In the 13th century, Aztecs resided in the south-central region of current Mexico. It is believed they arrived just after the fall, or helped with the victory over the previously dominating Mesoamerican civilization, known as the Toltecs. When they saw an eagle perched on a cactus in the marshy land, on the southwest border of Lake Texcoco, they knew that this was their place to stay. They considered it a sign from their gods. This swampy land was drained and they constructed artificial islands, called chinampas. On these chinampas, they planted maze, beans, tomatoes, squash, potatoes, and avocados. They also started building their capital city, Tenochtitlán.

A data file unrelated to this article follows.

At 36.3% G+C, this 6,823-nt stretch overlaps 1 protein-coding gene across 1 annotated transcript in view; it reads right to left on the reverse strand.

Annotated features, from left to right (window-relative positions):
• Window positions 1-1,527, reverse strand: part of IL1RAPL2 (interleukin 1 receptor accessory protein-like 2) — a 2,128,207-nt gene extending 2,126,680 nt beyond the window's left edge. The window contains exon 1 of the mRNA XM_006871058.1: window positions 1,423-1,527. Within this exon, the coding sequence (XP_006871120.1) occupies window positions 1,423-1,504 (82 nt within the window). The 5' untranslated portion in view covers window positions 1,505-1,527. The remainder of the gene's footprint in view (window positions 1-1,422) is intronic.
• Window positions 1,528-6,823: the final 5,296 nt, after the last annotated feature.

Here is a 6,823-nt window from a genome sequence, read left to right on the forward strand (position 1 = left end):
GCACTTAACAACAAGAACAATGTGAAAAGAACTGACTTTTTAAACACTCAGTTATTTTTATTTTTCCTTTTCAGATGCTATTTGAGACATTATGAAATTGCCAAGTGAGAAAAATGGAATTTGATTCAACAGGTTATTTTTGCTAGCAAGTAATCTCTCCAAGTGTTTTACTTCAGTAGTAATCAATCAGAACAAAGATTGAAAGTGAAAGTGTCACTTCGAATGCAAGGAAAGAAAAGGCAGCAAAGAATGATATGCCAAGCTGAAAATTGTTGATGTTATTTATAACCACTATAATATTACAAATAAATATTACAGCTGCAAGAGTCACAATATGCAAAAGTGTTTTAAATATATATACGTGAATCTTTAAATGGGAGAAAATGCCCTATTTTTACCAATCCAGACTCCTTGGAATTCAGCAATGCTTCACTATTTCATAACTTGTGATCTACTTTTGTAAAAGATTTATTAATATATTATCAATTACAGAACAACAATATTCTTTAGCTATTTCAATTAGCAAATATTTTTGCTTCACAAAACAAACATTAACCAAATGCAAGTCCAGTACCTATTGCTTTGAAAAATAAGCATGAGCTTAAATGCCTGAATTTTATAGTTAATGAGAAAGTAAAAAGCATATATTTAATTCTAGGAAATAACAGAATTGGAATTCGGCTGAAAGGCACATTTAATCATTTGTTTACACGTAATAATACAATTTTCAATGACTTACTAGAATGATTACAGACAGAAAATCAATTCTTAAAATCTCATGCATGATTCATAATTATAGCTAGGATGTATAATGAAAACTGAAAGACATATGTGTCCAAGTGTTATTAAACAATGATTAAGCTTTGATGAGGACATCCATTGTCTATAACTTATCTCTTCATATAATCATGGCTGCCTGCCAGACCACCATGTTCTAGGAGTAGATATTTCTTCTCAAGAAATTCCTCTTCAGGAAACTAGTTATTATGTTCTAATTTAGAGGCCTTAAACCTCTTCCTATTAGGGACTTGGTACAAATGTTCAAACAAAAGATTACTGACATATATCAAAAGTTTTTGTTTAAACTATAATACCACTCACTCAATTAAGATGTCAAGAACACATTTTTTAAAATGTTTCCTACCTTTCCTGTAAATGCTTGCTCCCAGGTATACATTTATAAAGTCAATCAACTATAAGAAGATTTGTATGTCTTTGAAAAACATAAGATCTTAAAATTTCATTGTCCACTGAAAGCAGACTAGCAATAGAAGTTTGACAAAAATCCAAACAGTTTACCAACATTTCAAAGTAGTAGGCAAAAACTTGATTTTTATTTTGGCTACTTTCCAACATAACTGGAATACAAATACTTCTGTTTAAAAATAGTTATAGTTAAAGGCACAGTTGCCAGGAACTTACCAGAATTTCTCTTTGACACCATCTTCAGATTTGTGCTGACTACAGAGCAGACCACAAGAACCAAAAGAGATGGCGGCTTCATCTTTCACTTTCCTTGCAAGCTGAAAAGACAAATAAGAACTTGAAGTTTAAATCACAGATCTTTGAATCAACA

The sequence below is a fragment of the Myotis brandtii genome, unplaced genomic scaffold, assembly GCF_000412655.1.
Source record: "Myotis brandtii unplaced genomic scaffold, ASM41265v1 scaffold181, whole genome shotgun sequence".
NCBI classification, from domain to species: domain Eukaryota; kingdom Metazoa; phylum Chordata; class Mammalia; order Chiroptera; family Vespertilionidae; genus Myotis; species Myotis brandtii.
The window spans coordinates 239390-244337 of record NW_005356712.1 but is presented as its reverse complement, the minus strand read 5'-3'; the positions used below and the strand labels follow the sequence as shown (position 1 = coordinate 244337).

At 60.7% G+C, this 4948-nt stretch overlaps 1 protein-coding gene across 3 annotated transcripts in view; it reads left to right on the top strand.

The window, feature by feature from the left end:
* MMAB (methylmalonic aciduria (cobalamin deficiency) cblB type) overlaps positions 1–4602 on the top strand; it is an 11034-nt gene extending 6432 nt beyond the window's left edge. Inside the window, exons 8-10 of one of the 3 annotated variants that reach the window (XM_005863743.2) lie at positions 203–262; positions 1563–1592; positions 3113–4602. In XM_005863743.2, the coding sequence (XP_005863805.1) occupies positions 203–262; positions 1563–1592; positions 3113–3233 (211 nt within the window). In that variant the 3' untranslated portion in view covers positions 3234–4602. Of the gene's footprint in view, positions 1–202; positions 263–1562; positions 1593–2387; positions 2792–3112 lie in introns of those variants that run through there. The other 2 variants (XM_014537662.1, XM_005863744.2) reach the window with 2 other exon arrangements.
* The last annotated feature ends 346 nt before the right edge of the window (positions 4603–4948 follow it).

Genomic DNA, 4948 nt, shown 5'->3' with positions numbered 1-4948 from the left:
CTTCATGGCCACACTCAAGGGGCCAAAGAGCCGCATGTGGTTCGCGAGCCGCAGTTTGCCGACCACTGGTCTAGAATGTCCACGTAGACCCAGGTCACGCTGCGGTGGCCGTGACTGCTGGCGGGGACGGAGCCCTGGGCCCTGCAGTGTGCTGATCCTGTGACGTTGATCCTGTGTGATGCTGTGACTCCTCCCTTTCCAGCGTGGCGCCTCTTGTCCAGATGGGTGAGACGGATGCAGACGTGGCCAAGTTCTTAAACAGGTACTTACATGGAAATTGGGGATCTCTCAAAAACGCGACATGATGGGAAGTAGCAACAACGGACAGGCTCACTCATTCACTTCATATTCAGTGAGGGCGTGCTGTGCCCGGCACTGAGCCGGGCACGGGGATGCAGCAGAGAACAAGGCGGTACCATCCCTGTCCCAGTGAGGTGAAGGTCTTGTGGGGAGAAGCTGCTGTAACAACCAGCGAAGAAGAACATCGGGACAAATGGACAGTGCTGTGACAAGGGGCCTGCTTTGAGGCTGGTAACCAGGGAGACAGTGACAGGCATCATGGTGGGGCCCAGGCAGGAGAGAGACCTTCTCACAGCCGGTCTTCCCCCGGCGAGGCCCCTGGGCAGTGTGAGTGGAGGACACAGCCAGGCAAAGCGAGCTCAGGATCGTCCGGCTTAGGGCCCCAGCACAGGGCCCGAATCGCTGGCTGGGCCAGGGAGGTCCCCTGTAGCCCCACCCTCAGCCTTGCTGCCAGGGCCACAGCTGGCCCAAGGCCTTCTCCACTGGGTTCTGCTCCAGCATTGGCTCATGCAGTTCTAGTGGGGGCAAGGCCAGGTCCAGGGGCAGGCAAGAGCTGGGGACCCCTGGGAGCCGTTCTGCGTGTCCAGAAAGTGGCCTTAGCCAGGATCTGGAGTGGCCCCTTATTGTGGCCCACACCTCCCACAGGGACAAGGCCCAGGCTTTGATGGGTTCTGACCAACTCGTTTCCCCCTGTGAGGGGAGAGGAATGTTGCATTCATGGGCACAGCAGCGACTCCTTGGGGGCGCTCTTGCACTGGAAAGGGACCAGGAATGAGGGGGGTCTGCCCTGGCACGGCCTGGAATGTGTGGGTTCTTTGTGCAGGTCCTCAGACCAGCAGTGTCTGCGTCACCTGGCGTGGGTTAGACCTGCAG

The Aztecs located themselves in the central Mexican valley. This area was particularly swampy, as mentioned above, but it also was surrounded by jagged mountains and dry lands. Lake Texcoco was surrounded by swampland and yet, in the middle, it contained a dry island. It is on this island that they established their capital, named Tenochtitlan.